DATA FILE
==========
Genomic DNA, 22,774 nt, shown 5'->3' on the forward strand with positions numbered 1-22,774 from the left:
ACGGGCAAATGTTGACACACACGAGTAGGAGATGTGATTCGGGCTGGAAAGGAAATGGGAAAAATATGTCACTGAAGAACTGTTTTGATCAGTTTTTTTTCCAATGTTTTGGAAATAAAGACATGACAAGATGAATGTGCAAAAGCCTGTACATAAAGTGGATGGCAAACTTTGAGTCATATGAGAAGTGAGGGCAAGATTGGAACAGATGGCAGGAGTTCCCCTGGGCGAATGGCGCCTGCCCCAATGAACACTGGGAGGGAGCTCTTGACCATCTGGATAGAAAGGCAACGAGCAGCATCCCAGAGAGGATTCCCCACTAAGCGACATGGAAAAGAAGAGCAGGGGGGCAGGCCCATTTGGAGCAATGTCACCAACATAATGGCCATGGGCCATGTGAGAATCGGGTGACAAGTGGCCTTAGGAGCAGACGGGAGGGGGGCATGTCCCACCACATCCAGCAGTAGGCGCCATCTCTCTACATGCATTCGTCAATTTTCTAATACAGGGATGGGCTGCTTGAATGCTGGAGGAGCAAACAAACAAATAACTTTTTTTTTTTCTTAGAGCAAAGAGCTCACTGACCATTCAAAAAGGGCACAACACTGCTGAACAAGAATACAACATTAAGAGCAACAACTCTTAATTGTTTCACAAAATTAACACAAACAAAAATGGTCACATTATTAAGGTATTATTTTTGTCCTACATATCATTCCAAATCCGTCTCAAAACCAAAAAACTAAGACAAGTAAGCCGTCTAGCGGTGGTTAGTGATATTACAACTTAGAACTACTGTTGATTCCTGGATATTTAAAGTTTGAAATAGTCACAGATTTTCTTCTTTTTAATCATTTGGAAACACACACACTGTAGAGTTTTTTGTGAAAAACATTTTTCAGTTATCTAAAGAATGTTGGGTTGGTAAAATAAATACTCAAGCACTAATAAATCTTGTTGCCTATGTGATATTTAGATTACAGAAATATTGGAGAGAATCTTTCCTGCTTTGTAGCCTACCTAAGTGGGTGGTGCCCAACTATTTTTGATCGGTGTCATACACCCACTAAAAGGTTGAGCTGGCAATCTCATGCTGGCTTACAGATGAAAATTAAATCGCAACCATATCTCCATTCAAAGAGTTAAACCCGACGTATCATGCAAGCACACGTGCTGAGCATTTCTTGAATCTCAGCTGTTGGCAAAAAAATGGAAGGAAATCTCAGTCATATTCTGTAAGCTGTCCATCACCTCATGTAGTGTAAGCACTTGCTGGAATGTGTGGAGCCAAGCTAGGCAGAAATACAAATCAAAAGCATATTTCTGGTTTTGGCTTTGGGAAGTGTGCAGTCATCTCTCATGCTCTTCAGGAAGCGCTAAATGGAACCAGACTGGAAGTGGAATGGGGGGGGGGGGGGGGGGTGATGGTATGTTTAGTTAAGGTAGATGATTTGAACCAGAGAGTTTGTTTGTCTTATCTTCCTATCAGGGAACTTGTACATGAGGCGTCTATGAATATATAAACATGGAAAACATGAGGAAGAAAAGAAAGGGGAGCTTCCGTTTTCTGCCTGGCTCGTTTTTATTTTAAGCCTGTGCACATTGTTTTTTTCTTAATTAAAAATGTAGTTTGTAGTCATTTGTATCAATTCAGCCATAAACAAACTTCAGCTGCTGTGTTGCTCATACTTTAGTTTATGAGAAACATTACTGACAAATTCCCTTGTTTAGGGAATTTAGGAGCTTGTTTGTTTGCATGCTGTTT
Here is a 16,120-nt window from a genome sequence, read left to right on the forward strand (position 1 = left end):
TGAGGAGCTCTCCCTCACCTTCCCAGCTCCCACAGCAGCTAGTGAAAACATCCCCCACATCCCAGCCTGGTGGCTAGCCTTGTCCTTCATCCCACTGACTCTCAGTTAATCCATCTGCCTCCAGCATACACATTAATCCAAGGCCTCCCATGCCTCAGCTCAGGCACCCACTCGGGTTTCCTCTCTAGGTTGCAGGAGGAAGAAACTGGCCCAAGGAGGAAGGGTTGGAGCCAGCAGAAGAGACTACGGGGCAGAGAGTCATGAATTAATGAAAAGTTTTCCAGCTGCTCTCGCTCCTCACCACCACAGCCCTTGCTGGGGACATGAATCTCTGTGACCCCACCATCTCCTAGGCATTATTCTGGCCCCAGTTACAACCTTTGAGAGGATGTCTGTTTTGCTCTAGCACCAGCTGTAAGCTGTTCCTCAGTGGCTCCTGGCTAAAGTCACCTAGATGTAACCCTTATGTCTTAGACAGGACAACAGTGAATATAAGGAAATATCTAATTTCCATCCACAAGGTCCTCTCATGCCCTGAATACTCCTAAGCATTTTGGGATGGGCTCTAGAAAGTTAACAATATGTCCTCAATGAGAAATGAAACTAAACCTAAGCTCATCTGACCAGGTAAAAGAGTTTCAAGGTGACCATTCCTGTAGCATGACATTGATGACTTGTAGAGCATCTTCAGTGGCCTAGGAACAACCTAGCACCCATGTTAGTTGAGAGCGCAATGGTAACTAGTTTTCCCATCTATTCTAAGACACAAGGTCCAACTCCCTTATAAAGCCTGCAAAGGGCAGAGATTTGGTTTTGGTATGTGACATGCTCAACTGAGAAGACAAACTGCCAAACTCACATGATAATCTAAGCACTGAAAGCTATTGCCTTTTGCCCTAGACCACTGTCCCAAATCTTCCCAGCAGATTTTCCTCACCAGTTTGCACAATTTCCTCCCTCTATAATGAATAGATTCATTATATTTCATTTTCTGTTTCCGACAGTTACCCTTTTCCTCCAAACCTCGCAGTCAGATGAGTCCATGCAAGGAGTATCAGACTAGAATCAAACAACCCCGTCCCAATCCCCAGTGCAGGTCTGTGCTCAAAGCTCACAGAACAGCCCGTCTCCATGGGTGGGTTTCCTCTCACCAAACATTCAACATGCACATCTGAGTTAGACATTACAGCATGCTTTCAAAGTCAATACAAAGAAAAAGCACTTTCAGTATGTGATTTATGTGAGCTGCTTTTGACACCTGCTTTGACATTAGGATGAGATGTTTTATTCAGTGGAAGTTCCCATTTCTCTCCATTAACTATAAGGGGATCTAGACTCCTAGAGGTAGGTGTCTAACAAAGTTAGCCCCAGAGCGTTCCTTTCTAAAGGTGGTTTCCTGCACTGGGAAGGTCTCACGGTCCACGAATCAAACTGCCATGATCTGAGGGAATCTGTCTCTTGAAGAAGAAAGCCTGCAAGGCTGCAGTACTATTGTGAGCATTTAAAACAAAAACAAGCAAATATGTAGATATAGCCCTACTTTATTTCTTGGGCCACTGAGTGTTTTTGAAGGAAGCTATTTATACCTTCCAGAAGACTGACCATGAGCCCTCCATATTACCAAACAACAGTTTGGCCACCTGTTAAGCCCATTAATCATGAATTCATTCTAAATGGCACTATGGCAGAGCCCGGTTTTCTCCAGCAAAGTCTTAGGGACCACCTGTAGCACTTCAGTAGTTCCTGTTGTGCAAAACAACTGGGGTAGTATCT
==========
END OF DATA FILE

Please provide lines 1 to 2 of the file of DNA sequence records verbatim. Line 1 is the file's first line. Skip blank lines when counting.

Genomic DNA, 22,774 nt, shown 5'->3' on the forward strand with positions numbered 1-22,774 from the left:
ACGGGCAAATGTTGACACACACGAGTAGGAGATGTGATTCGGGCTGGAAAGGAAATGGGAAAAATATGTCACTGAAGAACTGTTTTGATCAGTTTTTTTTCCAATGTTTTGGAAATAAAGACATGACAAGATGAATGTGCAAAAGCCTGTACATAAAGTGGATGGCAAACTTTGAGTCATATGAGAAGTGAGGGCAAGATTGGAACAGATGGCAGGAGTTCCCCTGGGCGAATGGCGCCTGCCCCAATGAACACTGGGAGGGAGCTCTTGACCATCTGGATAGAAAGGCAACGAGCAGCATCCCAGAGAGGATTCCCCACTAAGCGACATGGAAAAGAAGAGCAGGGGGGCAGGCCCATTTGGAGCAATGTCACCAACATAATGGCCATGGGCCATGTGAGAATCGGGTGACAAGTGGCCTTAGGAGCAGACGGGAGGGGGGCATGTCCCACCACATCCAGCAGTAGGCGCCATCTCTCTACATGCATTCGTCAATTTTCTAATACAGGGATGGGCTGCTTGAATGCTGGAGGAGCAAACAAACAAATAACTTTTTTTTTTTCTTAGAGCAAAGAGCTCACTGACCATTCAAAAAGGGCACAACACTGCTGAACAAGAATACAACATTAAGAGCAACAACTCTTAATTGTTTCACAAAATTAACACAAACAAAAATGGTCACATTATTAAGGTATTATTTTTGTCCTACATATCATTCCAAATCCGTCTCAAAACCAAAAAACTAAGACAAGTAAGCCGTCTAGCGGTGGTTAGTGATATTACAACTTAGAACTACTGTTGATTCCTGGATATTTAAAGTTTGAAATAGTCACAGATTTTCTTCTTTTTAATCATTTGGAAACACACACACTGTAGAGTTTTTTGTGAAAAACATTTTTCAGTTATCTAAAGAATGTTGGGTTGGTAAAATAAATACTCAAGCACTAATAAATCTTGTTGCCTATGTGATATTTAGATTACAGAAATATTGGAGAGAATCTTTCCTGCTTTGTAGCCTACCTAAGTGGGTGGTGCCCAACTATTTTTGATCGGTGTCATACACCCACTAAAAGGTTGAGCTGGCAATCTCATGCTGGCTTACAGATGAAAATTAAATCGCAACCATATCTCCATTCAAAGAGTTAAACCCGACGTATCATGCAAGCACACGTGCTGAGCATTTCTTGAATCTCAGCTGTTGGCAAAAAAATGGAAGGAAATCTCAGTCATATTCTGTAAGCTGTCCATCACCTCATGTAGTGTAAGCACTTGCTGGAATGTGTGGAGCCAAGCTAGGCAGAAATACAAATCAAAAGCATATTTCTGGTTTTGGCTTTGGGAAGTGTGCAGTCATCTCTCATGCTCTTCAGGAAGCGCTAAATGGAACCAGACTGGAAGTGGAATGGGGGGGGGGGGGGGGGGTGATGGTATGTTTAGTTAAGGTAGATGATTTGAACCAGAGAGTTTGTTTGTCTTATCTTCCTATCAGGGAACTTGTACATGAGGCGTCTATGAATATATAAACATGGAAAACATGAGGAAGAAAAGAAAGGGGAGCTTCCGTTTTCTGCCTGGCTCGTTTTTATTTTAAGCCTGTGCACATTGTTTTTTTCTTAATTAAAAATGTAGTTTGTAGTCATTTGTATCAATTCAGCCATAAACAAACTTCAGCTGCTGTGTTGCTCATACTTTAGTTTATGAGAAACATTACTGACAAATTCCCTTGTTTAGGGAATTTAGGAGCTTGTTTGTTTGCATGCTGTTT